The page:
One of the essential components of every resume are professional skills. Soft skills, hard skills, technical skills - they all inform the employer that a candidate is qualified for a position. However, incorporating skills in a resume may be tricky. You have to identify all your skills, prioritize the ones you plan on including, and then place them in the appropriate place on your resume. Today, we will guide you through this process and help present your key skills on a resume most effectively.
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✔ To give the employer a grasp of your professional competencies. The recruiter can quickly scan through resume skills section and ensure that the candidate is competent. So, they are more likely to read the rest of the document to find proof of those hard and soft skills.
✔ To pass the ATS with ease. As the applicant software will scan the resume for keywords and specific skills, it will look for exact matches with the job posting. If you list relevant skills, you are more likely to get the high rating from the ATS and get more consideration from the employer.
If you're not sure what skills to put on a resume, it's time to reconsider your experience. Think of the knowledge, technical skills and practical abilities that enable you to do your daily job. For instance, copywriters use such skills as research, search engine optimization, English language proficiency, and marketing. Skills are often divided into hard skills that can be learned, and soft skills that reflect our non-specialized ability to work with others.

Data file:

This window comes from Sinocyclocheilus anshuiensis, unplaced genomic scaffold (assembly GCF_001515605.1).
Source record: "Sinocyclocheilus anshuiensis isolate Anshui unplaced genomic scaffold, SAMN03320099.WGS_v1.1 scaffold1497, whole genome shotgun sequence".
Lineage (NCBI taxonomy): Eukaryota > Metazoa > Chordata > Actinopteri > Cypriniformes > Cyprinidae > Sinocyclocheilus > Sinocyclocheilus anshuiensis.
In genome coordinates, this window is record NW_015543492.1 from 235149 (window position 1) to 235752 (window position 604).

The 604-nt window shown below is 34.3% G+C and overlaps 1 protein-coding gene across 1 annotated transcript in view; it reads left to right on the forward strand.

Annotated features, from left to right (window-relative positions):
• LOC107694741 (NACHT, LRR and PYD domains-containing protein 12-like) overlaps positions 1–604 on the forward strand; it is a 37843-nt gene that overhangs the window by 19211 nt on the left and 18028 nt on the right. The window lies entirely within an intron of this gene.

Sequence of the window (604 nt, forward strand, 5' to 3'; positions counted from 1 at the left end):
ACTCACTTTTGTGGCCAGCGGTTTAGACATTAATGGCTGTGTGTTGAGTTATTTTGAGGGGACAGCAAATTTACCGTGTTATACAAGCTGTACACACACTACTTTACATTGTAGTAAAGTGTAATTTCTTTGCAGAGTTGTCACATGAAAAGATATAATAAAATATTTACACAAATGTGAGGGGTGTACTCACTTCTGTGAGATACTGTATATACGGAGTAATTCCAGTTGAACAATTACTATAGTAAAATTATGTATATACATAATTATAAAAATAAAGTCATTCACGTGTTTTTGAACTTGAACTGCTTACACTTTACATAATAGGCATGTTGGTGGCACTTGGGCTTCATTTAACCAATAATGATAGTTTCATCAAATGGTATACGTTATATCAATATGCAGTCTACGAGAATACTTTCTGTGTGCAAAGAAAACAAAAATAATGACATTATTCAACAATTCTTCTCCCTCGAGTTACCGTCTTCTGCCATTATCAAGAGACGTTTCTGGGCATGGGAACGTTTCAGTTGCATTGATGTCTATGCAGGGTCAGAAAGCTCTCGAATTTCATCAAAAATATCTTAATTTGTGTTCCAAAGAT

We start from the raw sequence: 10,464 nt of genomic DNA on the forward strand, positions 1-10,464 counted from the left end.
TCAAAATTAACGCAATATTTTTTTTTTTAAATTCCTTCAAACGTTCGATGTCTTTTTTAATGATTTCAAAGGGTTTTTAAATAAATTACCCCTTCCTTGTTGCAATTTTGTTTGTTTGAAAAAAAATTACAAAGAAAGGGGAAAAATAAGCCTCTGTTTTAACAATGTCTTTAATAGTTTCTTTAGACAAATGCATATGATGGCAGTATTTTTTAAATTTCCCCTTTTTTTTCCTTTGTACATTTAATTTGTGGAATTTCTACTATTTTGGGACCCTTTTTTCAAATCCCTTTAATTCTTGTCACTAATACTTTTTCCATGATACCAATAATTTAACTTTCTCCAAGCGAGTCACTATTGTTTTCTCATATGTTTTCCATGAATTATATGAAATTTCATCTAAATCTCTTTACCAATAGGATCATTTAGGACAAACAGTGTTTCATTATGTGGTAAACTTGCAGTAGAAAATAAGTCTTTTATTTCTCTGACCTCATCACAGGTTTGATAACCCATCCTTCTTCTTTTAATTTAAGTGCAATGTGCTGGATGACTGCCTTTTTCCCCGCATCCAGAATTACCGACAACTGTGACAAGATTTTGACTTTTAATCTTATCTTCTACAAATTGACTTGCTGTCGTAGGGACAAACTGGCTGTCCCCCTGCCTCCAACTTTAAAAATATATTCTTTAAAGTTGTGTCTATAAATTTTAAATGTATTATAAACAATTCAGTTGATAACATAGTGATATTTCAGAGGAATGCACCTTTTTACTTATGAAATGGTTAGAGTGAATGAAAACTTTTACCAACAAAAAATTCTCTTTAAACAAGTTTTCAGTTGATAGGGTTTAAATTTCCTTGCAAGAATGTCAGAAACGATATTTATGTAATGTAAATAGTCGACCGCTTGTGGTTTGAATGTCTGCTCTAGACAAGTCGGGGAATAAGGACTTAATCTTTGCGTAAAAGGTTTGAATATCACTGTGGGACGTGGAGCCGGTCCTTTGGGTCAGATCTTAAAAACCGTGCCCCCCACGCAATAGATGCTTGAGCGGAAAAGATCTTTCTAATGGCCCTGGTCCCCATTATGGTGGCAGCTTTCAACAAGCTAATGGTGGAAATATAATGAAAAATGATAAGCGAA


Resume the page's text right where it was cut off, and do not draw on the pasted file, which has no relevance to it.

Write down all job skills you can think of, no matter if you gained them at work, in the classroom or through volunteering.
Read the job listing top to bottom to identify matches between what the company wants and your competencies. These skills you'll need to put on your resume. You needn't list everything you've done since the high school - if your career developed rapidly, the list will turn out pretty massive. Focus on what's relevant to the job. Ideally, you should stick to 8-16 options, depending on your experience, industry and career level.
Professionals on skill-based jobs (i.e. software developers, engineers) can have a much longer list of skills. In this case, it's important to differentiate between various types of skills.
If you're a recent graduate, you probably don't need categorizing skills. Experienced candidates with extensive lists of competencies, on the other hand, are strongly recommended to break them down by categories, for example, Foreign languages, Programming languages, Sales software, Management skills, Soft skills, etc.